President Donald Trump has said that he would be willing to shut down the U.S. government if he doesn't get $5 billion for a border wall.
Why is Trump adamant about border security?
“I don't do anything ... just for political gain,” Trump told Politico on Wednesday, referring to his push for a wall along the U.S.-Mexico border. “But I will tell you, politically speaking, that issue is a total winner. People look at the border, they look at the rush to the police, they look at the rock throwers and really hurting three people, three very brave Border Patrol folks — I think that it's a tremendous issue, but much more importantly, is really needed. So we have to have border security.”
Trump said he was “firm” on getting $5 billion for the wall.
On Tuesday, Sen. Chuck Schumer (D-N.Y.) told reporters that Democrats were willing to approve $1.6 billion in wall funding. However, he refused to say whether Democrats would be willing to negotiate on that point.
Congress needs to pass seven appropriations bills by Friday to avoid a government shutdown. Although they lost control of the House of Representatives on Nov. 6, Republicans still control both houses of Congress until the end of this session. However, even with a GOP majority, Democratic votes will be necessary for any spending deal to pass the Senate.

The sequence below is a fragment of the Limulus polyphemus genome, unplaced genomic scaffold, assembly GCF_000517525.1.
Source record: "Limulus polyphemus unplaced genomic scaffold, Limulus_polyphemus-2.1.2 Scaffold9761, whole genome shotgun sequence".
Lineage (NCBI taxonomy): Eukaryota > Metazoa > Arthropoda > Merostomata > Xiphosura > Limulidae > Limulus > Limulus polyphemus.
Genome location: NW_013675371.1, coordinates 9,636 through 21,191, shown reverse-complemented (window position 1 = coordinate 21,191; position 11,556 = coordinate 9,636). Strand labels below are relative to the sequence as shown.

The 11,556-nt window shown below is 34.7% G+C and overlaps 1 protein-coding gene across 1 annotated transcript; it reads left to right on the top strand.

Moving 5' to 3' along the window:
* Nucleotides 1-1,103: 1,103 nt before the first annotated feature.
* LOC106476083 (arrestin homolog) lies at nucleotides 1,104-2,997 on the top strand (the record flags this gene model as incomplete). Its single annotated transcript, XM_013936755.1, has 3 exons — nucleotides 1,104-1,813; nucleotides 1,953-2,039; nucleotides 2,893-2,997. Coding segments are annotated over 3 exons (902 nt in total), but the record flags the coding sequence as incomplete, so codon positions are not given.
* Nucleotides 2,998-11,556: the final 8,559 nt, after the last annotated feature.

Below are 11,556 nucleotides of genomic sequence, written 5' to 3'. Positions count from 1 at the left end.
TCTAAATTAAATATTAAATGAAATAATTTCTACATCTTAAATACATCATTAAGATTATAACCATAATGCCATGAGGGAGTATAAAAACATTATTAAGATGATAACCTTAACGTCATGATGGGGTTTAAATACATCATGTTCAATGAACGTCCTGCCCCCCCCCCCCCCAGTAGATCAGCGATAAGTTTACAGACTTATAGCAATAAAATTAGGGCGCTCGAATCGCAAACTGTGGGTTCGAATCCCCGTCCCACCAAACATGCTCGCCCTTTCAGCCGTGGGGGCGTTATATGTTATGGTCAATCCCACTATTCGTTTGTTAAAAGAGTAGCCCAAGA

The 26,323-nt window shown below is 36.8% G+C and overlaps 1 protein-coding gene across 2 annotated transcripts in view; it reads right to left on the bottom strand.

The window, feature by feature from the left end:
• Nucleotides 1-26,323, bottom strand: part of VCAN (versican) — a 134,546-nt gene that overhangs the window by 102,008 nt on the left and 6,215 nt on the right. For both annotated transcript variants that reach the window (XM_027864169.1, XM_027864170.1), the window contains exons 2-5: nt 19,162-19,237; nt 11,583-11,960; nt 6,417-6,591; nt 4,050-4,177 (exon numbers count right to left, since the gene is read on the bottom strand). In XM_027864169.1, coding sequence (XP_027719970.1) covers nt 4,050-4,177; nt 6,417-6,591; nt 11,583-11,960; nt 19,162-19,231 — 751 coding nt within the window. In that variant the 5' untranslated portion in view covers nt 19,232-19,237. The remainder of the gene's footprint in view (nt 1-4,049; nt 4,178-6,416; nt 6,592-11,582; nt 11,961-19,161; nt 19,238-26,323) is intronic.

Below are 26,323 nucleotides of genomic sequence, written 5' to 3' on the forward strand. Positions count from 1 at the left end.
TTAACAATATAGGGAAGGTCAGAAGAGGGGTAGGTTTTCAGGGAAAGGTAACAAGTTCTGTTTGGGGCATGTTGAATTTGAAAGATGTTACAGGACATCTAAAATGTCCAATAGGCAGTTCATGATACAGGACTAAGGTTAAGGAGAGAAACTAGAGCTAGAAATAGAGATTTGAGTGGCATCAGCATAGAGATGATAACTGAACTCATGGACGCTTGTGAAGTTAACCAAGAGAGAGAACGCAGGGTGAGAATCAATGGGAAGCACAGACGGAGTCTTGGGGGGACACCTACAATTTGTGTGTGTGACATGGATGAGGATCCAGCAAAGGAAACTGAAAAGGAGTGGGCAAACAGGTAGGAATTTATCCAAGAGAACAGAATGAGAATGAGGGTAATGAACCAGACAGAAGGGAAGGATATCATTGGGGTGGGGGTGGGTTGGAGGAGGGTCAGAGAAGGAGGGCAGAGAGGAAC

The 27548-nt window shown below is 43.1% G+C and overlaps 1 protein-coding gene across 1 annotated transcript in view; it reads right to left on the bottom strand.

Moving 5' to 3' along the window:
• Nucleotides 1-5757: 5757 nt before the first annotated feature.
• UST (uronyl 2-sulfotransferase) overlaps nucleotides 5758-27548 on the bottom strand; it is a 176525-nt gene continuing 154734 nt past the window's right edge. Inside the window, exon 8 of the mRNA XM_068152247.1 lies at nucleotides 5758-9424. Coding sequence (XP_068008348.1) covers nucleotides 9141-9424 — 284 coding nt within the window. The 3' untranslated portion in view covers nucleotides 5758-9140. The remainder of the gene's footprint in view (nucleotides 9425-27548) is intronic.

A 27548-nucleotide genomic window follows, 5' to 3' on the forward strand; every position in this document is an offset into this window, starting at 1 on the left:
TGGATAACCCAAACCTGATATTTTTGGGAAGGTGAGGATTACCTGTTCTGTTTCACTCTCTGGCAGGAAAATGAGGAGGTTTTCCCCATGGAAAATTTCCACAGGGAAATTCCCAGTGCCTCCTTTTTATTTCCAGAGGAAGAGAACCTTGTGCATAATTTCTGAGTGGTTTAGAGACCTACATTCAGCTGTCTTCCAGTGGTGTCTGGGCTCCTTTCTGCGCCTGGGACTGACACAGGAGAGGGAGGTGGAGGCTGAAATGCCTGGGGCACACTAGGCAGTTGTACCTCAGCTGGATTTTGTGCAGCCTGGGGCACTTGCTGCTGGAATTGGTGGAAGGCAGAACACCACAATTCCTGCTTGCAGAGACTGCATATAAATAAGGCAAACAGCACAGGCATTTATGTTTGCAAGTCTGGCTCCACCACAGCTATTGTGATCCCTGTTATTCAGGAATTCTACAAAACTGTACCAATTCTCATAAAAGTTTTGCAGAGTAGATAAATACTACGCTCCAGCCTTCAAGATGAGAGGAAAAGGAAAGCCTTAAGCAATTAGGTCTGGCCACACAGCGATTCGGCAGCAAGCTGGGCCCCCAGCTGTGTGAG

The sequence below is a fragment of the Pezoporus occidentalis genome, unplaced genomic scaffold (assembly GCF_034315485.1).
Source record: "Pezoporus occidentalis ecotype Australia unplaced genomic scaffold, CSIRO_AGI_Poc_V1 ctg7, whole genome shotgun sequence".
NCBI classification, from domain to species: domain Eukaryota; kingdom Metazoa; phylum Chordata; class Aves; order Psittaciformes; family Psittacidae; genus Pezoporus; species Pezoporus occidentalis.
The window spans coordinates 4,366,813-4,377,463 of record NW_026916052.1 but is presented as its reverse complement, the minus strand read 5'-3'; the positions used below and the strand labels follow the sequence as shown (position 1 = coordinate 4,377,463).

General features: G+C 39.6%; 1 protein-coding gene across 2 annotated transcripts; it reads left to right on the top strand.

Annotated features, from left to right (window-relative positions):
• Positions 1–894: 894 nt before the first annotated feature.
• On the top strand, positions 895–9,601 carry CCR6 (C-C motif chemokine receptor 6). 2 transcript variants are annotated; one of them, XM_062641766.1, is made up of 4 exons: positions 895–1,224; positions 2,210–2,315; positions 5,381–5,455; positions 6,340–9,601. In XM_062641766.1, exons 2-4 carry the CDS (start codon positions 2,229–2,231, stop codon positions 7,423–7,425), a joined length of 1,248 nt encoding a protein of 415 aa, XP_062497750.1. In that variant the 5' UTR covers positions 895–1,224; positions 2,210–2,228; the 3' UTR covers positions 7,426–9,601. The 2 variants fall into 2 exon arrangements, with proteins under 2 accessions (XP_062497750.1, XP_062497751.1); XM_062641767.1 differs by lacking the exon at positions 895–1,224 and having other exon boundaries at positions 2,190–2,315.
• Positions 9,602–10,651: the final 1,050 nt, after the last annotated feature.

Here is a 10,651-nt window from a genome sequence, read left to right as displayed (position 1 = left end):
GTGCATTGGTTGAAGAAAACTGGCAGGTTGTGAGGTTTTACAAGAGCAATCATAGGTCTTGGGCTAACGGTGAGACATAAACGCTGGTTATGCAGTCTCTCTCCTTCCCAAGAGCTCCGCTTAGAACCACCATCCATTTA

If a deal isn't reached, funding for the Department of Homeland Security will run out Dec. 7. U.S. Immigration and Customs Enforcement falls under the umbrella of DHS.
In March, Trump signed a $1.3 trillion omnibus spending bill, averting another government shutdown. This included $641 million for a 33-mile stretch of border fence. As increased government spending drives the federal budget deficit to its highest level since 2012, Trump asked members of his Cabinet to figure out ways to cut 5 percent from their respective budgets for the 2020 fiscal year.
What are voters saying?
According to a Morning Consult/Politico poll taken Nov. 15-18, 55 percent of voters said that funding a border wall was not worth shutting down the government. This included 34 percent of respondents who identified as Republicans, and 61 percent who identified as Independents.